Initially, we note the standard of review applied in workers' compensation matters. As to questions of fact, we limit our examination to the record to determine if substantial credible evidence exists to support the court's findings. Wassberg v. Anaconda Copper Co. (1985), 215 Mont. 309, 697 P.2d 909; Weigand v. Anderson-Meyer Drilling Co. (Mont.1988), 758 P.2d 260, 45 St.Rep. 1138. However, if the issue is one of law, we are not so restricted in our review. "In such a case, the appropriate standard of review is simply whether the lower court's interpretation of the law is correct. We are not bound by the lower court's conclusion and remain free to reach our own." Wassberg, 697 P.2d at 912. The instant case deals with an issue of law. We accept the following relevant findings of fact made by the lower court:

11. Claimant, with the aid of his employers, had previously filed four workers' compensation claims between 1977 and 1984. (Depo. of claimant at 20-26.)

12. The procedure at Vita Rich Dairy directed the claimant to report any injury to his foreman (Dan Schaub), and then to the plant supervisor (Rich Semans). Mr. Semans would go to the office and have the paperwork (Form 37 Employer's First Report--Form 54 Claim for Compensation) prepared and brought to the claimant for his signature. (Depo. of claimant at 24.)

13. The morning of the October 15, 1984 injury, the claimant testified that he notified his foreman (Dan Schaub) of the injury and was told to report it to plant superintendent (Rich Semans) also. (Depo. of claimant at 27.)

14. Claimant reported the injury to Mr. Semans in the lunchroom that morning and was told, "OK, I'll take care of it." (Id.) Fellow employee (Kevin Christiansen) was in the lunchroom at the time and testified at the trial that he did hear the claimant tell Mr. Semans about the injury he had received that shift. (Trans. at 33, 36.) Mr. Christiansen denied telling Rich Semans earlier that he had no recollection of claimant's statement to Mr. Semans. (Trans. at 36, 74.)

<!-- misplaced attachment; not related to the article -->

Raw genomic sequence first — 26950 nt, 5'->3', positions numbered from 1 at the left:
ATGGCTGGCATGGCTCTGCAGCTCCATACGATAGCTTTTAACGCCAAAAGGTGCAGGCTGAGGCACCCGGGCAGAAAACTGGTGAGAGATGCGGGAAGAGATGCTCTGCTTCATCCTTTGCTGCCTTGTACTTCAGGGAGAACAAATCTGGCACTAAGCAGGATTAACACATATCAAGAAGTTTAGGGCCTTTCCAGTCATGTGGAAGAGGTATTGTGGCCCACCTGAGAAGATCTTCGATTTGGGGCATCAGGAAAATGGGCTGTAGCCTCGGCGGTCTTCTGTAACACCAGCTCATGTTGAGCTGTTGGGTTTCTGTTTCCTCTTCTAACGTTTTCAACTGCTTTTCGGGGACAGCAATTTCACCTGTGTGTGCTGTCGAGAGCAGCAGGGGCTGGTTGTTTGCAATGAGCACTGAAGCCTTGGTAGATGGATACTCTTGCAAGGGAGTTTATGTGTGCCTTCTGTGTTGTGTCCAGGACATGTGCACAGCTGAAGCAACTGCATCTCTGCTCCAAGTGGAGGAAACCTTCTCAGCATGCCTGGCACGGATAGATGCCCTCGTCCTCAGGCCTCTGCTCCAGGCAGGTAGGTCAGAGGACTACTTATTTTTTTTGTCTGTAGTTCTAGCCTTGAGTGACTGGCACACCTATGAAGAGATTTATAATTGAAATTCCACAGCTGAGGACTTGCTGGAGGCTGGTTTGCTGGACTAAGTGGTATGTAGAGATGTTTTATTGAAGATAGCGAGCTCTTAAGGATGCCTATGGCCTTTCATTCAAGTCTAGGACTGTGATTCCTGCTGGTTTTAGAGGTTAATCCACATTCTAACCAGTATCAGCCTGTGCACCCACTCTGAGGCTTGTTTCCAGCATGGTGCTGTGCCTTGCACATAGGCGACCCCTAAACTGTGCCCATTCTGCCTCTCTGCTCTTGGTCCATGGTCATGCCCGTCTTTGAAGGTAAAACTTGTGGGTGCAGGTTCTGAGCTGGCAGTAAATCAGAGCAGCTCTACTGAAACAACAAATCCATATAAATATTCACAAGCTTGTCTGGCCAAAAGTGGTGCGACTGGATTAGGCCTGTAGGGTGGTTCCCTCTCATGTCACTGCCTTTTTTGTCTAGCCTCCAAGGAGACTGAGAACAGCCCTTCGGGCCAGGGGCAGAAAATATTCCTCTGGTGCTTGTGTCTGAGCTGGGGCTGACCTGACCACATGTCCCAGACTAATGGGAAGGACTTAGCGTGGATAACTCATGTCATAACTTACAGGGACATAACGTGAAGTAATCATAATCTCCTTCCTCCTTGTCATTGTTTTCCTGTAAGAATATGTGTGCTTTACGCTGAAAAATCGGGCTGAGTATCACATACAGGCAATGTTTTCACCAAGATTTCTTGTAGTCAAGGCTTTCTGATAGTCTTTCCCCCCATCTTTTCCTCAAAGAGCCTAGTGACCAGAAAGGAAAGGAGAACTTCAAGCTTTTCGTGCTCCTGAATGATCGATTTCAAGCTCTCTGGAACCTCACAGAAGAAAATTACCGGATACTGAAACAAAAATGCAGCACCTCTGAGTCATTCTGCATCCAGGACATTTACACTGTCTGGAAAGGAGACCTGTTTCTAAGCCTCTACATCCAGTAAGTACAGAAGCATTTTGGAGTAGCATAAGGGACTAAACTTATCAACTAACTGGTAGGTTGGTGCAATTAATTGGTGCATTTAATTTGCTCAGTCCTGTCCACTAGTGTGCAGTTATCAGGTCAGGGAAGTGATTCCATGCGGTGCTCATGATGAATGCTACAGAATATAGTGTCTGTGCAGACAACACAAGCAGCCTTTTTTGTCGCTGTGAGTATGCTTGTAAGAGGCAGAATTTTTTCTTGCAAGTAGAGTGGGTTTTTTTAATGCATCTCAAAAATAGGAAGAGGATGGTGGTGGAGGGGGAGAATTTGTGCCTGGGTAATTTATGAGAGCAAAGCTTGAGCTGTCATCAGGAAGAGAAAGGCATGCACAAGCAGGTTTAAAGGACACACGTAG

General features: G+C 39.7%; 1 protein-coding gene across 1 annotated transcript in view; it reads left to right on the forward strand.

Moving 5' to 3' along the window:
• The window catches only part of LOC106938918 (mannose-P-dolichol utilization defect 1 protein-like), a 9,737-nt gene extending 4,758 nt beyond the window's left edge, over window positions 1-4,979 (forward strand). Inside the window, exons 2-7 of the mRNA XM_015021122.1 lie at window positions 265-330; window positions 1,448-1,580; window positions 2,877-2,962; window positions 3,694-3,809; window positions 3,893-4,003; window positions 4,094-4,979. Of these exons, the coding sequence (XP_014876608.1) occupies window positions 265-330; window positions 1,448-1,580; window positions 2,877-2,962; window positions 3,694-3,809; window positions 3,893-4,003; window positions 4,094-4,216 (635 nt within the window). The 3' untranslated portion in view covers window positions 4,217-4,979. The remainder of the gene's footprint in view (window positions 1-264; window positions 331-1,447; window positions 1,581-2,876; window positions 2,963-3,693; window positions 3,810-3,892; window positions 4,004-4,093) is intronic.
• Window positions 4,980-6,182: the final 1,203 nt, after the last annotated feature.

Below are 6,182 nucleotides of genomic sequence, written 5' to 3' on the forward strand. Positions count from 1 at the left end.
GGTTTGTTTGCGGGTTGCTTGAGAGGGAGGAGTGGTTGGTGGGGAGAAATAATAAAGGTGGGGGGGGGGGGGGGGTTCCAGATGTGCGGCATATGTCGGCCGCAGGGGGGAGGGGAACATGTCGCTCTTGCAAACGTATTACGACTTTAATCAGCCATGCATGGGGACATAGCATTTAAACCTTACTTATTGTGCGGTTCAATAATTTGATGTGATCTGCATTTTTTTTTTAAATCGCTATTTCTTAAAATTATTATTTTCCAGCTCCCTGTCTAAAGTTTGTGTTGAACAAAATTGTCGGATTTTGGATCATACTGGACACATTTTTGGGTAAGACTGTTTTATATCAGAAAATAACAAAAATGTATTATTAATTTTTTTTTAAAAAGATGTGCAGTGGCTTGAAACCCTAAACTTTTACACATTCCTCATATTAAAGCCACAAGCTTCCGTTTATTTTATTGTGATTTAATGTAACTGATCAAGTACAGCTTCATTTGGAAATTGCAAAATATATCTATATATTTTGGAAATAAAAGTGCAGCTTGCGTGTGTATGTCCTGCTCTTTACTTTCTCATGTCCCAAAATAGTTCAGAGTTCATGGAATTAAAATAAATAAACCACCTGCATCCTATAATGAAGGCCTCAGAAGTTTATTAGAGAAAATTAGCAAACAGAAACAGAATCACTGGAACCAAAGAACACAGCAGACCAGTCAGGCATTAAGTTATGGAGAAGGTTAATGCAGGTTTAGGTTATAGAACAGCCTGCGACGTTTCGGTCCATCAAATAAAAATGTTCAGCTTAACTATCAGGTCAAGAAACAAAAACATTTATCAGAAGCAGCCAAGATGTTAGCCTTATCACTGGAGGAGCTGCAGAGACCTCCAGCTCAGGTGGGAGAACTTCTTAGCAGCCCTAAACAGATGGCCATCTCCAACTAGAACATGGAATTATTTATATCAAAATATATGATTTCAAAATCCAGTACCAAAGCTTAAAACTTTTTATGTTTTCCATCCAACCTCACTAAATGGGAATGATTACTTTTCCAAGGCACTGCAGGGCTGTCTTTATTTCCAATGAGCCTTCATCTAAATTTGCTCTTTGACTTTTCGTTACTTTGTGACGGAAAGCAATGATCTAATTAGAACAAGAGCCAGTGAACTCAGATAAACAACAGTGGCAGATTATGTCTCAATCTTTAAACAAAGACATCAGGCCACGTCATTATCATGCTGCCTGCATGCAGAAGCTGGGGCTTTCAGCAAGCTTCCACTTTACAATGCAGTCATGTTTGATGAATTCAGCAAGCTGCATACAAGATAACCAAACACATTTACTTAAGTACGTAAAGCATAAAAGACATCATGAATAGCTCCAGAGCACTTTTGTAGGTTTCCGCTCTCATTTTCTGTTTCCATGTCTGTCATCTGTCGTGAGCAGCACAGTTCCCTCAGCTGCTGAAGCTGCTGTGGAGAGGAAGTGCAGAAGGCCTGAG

15. Within three weeks, the claimant asked Mr. Semans three times if "it has been taken care of" and his responses went from "I'll take care of it," to a sarcastic, "No, but I'll do it. I'll take care of it." (Id. at 28.)

16. Rich Semans testified by deposition and at trial that he had no recollection of a lunchroom conversation or reminders from the claimant to complete a claim for his injury in October, 1984. (Depo. of R.L. Semans at 22; Trans. at 77-78.)

We disagree with the lower court's application of the facts to the law. From our review, these facts speak of estoppel.

Section 39-71-601, MCA (1985), provides in pertinent part:

Statute of limitations on presentment of claim-waiver. (1) In case of personal injury or death, all claims shall be forever barred unless presented in writing to the employer, the insurer, or the division, as the case may be, within 12 months from the date of the happening of the accident, either by the claimant or someone legally authorized to act for him in his behalf ...

While the provision is mandatory, it is not without exception. Through the years, this Court developed and continues to recognize an estoppel exception. See, Lindblom v. Employers' Liability Assurance Corp. (1930), 88 Mont. 488, 295 P. 1007; Levo v. General-Shea-Morrison (1955), 128 Mont. 570, 280 P.2d...